Talk:Ronnie Thompson (Georgia politician)

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"Shoot to kill" order[edit]

I may be wrong on this, but in the history of 1970 that I can find in the archives of the Telegraph, the rioting actually occurred earlier in the year when the forthcoming desegregation of the schools was announced. Thompson issued the "shoot to kill" order in the summer, in order to quell potential riots that he was anticipating when school opened that August. Check this site: http://www.mindspring.com/~teeth/caution/macontg100years.htm —Preceding unsigned comment added by 72.210.71.103 (talk) 03:02, 27 February 2010 (UTC)

The Telegraph reported late. Thompson was reacting to perceived and expected agent provocateurs whom he expected every day, and he reported sniper fire directed at him, etc. He offered up multiple, "I would tell them to shoot to kill" and "There is only one way to deal with those who want to burn" quotes throughout the election. In fact, the real issue of the "shoot to kill" order shows up in the imposition of a curfew within the city (targeted, of course, at those urban people). For better documentation, look at the court papers during the trial on wrongful death and police brutality. The common textbook Making the Case, edited by Lawrence Behrens, has a nice presentation of the materials. The question of whether the rhetorical "I would shoot to kill" was literal was decided by the courts.

Huh?[edit]

The introduction here says that
"Buddy Kelly Moore, who completed a master of arts thesis on Thompson's career in 1976 at Georgia College & State University, opined that Thompson "shocked and fascinated observers with hard-line approaches to law-and-order, municipal unionism, and race relations.""
Does this mean that Thompson’s hard-line views shocked observers, or that observers who themselves had hard-line views were shocked by him?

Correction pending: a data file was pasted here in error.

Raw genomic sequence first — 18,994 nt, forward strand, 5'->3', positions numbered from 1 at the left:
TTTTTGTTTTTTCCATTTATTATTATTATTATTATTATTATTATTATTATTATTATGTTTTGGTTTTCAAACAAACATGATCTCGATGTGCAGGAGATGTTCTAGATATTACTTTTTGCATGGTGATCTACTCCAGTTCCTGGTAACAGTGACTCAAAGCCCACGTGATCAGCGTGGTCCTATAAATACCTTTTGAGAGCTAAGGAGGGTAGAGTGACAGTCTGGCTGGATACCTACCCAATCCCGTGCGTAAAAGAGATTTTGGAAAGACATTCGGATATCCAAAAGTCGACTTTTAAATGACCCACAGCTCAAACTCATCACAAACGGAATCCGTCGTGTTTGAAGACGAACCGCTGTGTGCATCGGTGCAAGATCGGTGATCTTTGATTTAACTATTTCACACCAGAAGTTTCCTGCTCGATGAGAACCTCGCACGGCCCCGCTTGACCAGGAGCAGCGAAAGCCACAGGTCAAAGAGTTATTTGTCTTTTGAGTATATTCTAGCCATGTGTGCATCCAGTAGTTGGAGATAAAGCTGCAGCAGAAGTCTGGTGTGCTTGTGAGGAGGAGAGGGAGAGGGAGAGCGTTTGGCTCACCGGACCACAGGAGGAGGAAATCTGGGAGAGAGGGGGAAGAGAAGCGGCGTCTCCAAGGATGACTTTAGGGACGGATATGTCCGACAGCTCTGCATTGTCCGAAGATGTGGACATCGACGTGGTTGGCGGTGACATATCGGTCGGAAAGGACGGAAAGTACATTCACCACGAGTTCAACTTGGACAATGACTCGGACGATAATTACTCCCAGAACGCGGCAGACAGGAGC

On a broader issue, it’s a nice quote, but is Buddy Kelly Moore’s MA thesis a reliable source? Is it published anywhere? Accessible? Verifiable? Swanny18 (talk) 16:35, 29 September 2013 (UTC)

It's a thesis. I came to look at this article to give a class background in Thompson and his strange position in Georgia history. Race relations in Macon, GA are strained today. Anyone looking at Georgia history recognizes that Macon has a hostility and entrenched resentment that is lacking even in Atlanta, where white resentment resulted in Lester Maddox being a hero to resistant conservative forces for his vow to beat any interracial couples that tried to enter his restaurant with an axe handle. Atlanta had multiple counteracting voices -- all of whom now better known to history than Lester Maddox, but Macon? Well, folks in Macon and who go to Georgia College (outside of Macon) are going to have to wonder at the retrograde, entrenched positions. Why, indeed, would there be a crack in the Democratic machine (the Talmadge machine)? Why would this go on so long? The opening here is what we call a thesis -- a position to be defended. This thesis is supported by facts. The rest of the article supports the thesis. Thus, it constitutes useful writing. The quote's grammar may be imperfect when pressed to the limit, but it's not bad. However, when I wanted my students to know who Ronnie Thompson was, it was jarring to see "Huh?" in the text and childish caviling over, "Is this an opinion? Do encyclopedia articles ever have synthesizing statements that might be construed as positions, and how can I prove those are neutral" written across the text.— Preceding unsigned comment added by 74.243.99.160 (talkcontribs) 15:22, 20 October 2013
I brought up the "imperfect grammar" of the quote because I was tickled by the shades of meaning it threw up.
But the second point is serious.
If this is “what you call a thesis” (and yes, I know what a thesis is) it is also what we call Original Research, which has no place in WP. Are you saying this whole article is simply a re-hash of someone’s master’s thesis? Because that raises all kinds of problems.
And the “childish cavilling” you took exception to is a reference to one of our guiding principles, that content must be verifiable and supported by reliable sources. If you are unhappy about that, then maybe this isn’t the place for you.
If the quote is to stay it needs to be cited (especially if it is going to be used more than once). If the thesis it came from has been published then there’s no problem; if not, then its just something someone said somewhere, and carries no weight at all. Swanny18 (talk) 23:12, 31 October 2013 (UTC)